4 min read

Respectability, R.I.P.

The freedom and horror of being insufficient.

Update: You can read about the resolution to my fight with the state of Ohio here.


I got a master’s degree. That means I also got a bachelor’s degree (two, actually, plus a minor. With honors. Summa cum laude). I quit drinking, I quit smoking; my skin, someone exclaims once a week when I disclose my age for some reason or other (often in response to them assuming I’m in my twenties), is spectacular. I pay $24,000 a year in rent.

My apartment is full of extremely tasteful furniture. For a long time, I held and excelled at an impressive job. Over the summer, I filmed and fronted a documentary using the world’s most beautiful cinematic lens, and scrubbing through the footage recently, I could see it: how on-point everything looked. The lighting, the quality, my grooming. My surroundings. My teeth—impeccable. The therapist I see, like every therapist I’ve seen for the last 12 years, is licensed, credentialed. My mother, a nice cis woman in her sixties with no criminal record, believes I was sexually abused as a child, and told the police so, at length, more than once. I used to be a fact-checker. The details I gave the cops that were checkable, they checked out.

“We called him,” the detective said of my perpetrator, setting off an explosion of something too severe to be called nerves in my torso, in my nervous system, though my overpriced apartment is hard to find, intentionally so, even if you do have the address; they didn’t warn me they were going to do that. The detective said: “He said he didn’t do it.” They had told me, when I reported it, that what they usually do is have the victim call the alleged child-raper on speaker phone from the police station and see if he’ll just admit to committing child rape. I didn’t see if my mother made the same incredulous face I did, but I did hear both our voices say forcefully and immediately, nearly in tandem, that that was never going to work. Has that ever worked, in the history of police work?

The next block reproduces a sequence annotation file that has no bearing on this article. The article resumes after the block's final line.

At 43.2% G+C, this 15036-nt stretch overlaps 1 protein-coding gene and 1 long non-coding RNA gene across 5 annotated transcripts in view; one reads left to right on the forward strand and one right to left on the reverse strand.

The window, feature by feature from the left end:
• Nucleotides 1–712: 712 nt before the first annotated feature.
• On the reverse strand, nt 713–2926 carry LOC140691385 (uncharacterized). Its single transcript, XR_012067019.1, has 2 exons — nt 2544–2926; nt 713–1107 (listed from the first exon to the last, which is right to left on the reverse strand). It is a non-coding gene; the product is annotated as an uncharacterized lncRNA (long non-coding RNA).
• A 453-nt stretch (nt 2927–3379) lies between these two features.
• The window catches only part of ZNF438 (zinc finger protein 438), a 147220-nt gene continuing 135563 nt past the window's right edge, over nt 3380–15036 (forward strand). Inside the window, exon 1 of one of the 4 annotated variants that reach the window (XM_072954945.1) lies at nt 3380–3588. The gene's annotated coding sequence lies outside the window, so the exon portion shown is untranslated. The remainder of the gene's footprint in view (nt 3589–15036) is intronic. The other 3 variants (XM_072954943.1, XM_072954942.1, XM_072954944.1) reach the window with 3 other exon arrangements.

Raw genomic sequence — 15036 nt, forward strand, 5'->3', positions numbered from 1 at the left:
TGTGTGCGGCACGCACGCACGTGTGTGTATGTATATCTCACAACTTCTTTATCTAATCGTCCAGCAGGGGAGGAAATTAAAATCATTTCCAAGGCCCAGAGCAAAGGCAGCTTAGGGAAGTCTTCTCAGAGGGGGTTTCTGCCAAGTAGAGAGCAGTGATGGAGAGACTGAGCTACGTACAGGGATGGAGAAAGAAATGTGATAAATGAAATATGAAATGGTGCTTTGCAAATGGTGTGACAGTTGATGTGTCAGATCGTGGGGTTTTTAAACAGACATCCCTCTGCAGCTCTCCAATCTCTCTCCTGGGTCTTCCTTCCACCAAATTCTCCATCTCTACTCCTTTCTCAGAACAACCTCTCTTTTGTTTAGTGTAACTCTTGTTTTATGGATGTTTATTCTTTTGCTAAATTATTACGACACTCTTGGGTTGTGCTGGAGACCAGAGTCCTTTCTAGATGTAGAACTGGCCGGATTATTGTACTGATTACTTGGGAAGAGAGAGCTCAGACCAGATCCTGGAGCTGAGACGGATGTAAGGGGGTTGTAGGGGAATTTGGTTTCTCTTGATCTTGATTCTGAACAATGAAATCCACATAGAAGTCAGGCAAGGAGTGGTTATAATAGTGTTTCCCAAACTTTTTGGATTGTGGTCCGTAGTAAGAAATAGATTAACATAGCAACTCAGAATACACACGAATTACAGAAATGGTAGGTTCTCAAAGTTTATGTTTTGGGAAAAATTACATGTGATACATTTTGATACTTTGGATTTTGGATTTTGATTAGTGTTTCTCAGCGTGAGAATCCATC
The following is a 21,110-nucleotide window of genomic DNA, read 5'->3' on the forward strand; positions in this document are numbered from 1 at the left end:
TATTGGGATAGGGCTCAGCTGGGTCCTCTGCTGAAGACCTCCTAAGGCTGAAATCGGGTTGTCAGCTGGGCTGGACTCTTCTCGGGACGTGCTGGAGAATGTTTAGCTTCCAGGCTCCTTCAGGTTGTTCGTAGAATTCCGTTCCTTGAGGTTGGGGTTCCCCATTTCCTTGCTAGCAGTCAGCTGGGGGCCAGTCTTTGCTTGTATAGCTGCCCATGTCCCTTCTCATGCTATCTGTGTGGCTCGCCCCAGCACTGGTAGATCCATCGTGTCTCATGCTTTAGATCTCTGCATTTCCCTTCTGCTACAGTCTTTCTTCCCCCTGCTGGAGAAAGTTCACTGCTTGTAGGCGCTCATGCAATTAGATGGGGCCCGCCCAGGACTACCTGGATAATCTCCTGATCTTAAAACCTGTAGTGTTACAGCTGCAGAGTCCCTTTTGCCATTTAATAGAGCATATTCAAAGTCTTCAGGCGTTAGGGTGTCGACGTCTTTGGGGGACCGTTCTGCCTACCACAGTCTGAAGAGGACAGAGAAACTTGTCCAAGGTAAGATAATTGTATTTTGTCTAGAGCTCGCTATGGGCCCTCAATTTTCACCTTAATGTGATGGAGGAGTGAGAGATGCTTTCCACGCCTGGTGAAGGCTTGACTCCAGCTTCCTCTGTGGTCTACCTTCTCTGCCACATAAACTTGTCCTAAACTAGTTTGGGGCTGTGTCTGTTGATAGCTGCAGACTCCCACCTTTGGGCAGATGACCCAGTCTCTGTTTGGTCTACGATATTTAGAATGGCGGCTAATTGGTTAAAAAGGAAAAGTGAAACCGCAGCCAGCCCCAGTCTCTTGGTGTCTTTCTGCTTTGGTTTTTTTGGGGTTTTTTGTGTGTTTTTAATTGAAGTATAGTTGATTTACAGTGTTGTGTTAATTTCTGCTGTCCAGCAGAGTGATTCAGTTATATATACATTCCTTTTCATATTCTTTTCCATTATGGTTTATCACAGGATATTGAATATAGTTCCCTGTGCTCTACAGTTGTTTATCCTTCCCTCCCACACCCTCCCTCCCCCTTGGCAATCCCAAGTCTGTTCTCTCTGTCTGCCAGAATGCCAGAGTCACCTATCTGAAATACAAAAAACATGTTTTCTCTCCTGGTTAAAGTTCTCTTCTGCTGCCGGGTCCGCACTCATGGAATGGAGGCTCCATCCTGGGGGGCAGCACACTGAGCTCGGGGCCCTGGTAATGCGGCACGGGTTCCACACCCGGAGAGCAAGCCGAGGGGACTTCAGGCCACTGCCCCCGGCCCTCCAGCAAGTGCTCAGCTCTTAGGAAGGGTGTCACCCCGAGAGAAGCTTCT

“He said he didn’t do it,” the detective said when he called to say they’d called him. “We don’t have anything but your statement, which will never stick.” They don’t have anything but that one of his close friends, who I reported raping me along with him, was later arrested for molesting different kids; it doesn’t count for anything that I remembered the nurse standing to my right during my incestuous abortion being named Deborah and that they confirmed that was indeed the name of the nurse then working with the doctor I told them did the procedure. She’s dead, so can’t tell them if anything about the scene or the cover story felt off—which also wouldn’t count for anything, the police pointed out, unless, again, he’d outright admitted crimes to her. Ditto the doctor, whom the police called and left many messages for, but who didn’t return any, which is apparently his old-white-guy prerogative and not at all suspicious. The statement given by someone I haven’t seen since I was six years old (and who I hadn’t known was going to become part of the investigation) about how when I was a child I made dolls do things to each other that made her so uncomfortable she remembers it almost forty years later doesn’t mean anything. “Your mother,” the detective said, “has her own axe to grind,” belying that even though she hadn’t witnessed anything but the incessant over-the-clothes touching her husband did to me all day every day in daylight and the other major crimes he got definitively caught for, her testimony didn’t really mean anything, either.

He was arrested for trafficking drugs before he trafficked me, and they know that; after, he embezzled and evaded taxes on millions of dollars for a decade, and they know that, too. He didn’t admit to doing either until someone proved it; even then, he went unprosecuted for both. “He said he didn’t do it,” the detective said, giving me the courtesy of this followup phone call, and so “The case is closed.”

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